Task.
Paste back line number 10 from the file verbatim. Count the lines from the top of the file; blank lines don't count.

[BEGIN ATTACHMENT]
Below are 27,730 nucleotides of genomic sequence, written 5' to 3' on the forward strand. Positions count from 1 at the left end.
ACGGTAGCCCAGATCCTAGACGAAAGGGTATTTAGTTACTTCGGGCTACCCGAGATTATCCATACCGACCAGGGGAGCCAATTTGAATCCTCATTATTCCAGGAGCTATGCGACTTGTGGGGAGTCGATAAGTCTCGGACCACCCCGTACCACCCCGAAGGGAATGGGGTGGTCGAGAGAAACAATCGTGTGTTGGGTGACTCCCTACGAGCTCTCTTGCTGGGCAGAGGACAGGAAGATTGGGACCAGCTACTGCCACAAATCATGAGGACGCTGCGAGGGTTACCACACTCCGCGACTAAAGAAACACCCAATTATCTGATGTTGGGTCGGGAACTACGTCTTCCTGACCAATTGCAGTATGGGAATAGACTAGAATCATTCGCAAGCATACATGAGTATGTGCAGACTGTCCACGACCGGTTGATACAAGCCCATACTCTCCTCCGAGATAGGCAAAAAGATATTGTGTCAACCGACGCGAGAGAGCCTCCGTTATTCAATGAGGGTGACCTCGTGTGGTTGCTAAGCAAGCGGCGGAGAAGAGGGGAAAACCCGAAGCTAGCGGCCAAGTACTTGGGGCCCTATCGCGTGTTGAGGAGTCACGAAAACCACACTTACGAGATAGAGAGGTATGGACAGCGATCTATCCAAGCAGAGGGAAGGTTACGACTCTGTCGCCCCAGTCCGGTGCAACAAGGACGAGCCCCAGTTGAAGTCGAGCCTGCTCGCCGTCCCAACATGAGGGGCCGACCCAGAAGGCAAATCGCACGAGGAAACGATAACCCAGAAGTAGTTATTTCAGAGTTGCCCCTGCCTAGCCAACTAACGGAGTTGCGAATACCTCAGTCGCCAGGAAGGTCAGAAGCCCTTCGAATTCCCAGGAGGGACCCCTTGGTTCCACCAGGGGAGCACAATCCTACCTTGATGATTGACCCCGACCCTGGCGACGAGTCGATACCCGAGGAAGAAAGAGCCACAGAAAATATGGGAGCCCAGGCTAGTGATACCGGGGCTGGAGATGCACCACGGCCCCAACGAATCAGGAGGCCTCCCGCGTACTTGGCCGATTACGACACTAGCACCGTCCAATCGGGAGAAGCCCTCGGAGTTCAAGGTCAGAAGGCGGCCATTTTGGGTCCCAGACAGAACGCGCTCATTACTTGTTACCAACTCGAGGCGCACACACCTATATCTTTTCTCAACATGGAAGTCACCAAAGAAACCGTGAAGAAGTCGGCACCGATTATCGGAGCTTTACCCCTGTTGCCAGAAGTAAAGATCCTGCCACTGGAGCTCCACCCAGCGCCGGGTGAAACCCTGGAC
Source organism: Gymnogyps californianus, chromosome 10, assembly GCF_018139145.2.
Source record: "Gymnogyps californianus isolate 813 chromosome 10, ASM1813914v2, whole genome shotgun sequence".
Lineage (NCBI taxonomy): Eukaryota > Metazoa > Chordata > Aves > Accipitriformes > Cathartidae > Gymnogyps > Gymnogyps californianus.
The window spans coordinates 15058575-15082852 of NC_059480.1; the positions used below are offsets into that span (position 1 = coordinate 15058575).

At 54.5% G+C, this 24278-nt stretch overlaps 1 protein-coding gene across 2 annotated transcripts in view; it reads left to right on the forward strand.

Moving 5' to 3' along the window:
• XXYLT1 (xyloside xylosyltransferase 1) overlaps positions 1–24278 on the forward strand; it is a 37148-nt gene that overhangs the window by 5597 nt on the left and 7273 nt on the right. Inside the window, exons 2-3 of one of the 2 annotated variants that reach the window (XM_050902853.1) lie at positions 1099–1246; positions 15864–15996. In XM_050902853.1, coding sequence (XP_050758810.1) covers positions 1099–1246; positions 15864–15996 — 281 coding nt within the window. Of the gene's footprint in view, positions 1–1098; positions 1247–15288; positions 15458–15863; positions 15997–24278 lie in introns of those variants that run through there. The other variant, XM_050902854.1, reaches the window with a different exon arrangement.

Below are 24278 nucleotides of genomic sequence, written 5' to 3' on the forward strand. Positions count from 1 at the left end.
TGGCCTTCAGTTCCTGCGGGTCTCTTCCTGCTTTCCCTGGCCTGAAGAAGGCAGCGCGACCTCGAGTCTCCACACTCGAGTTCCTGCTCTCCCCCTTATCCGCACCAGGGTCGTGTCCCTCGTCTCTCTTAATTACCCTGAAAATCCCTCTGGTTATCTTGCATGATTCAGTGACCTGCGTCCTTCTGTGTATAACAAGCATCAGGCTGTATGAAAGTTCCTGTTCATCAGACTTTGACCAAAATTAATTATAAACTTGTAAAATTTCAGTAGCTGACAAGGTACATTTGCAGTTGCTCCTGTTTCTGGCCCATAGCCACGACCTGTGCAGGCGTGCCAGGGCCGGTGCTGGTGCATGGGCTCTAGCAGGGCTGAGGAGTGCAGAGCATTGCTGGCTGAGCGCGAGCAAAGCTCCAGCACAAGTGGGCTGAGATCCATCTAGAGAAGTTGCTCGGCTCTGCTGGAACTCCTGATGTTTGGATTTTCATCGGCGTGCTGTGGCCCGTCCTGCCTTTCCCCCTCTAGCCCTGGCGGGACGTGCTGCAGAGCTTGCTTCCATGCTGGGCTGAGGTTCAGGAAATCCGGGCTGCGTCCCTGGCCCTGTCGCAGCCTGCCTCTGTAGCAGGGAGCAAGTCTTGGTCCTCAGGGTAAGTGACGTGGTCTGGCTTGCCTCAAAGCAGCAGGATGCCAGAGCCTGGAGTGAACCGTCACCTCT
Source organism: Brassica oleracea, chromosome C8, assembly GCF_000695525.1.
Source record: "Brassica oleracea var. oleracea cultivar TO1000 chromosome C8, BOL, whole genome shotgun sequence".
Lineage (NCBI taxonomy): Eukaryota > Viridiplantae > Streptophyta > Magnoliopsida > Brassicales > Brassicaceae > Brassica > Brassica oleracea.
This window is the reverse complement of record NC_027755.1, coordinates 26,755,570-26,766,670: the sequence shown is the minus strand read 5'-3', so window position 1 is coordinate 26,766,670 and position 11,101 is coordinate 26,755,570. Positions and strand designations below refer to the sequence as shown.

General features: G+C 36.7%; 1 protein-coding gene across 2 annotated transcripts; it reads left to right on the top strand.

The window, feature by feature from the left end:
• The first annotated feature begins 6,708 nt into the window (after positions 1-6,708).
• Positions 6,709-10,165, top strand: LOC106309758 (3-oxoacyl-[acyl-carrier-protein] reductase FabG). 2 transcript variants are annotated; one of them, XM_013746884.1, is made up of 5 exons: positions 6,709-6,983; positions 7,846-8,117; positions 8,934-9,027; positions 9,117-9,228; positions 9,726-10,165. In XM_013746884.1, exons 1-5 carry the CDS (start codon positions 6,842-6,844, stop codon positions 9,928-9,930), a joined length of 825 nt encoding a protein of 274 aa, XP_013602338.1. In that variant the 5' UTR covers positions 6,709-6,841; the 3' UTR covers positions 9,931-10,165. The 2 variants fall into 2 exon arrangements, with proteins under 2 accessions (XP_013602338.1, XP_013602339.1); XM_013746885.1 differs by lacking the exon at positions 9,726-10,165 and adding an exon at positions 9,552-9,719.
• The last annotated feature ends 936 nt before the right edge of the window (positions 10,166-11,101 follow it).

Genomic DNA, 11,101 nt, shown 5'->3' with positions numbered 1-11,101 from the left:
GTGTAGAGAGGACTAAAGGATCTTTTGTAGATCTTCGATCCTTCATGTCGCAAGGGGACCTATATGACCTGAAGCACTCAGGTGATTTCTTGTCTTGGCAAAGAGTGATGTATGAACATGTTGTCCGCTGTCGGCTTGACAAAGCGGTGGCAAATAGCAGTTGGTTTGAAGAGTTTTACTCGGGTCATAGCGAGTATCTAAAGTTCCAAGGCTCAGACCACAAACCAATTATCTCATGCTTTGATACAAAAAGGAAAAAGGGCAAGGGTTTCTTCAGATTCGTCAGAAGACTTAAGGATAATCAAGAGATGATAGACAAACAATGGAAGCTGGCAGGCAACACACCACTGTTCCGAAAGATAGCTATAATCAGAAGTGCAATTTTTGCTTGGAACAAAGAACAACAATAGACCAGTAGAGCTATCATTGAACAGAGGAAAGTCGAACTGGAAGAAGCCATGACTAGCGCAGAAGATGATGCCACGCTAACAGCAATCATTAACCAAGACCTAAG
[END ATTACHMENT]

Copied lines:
Below are 24278 nucleotides of genomic sequence, written 5' to 3' on the forward strand. Positions count from 1 at the left end.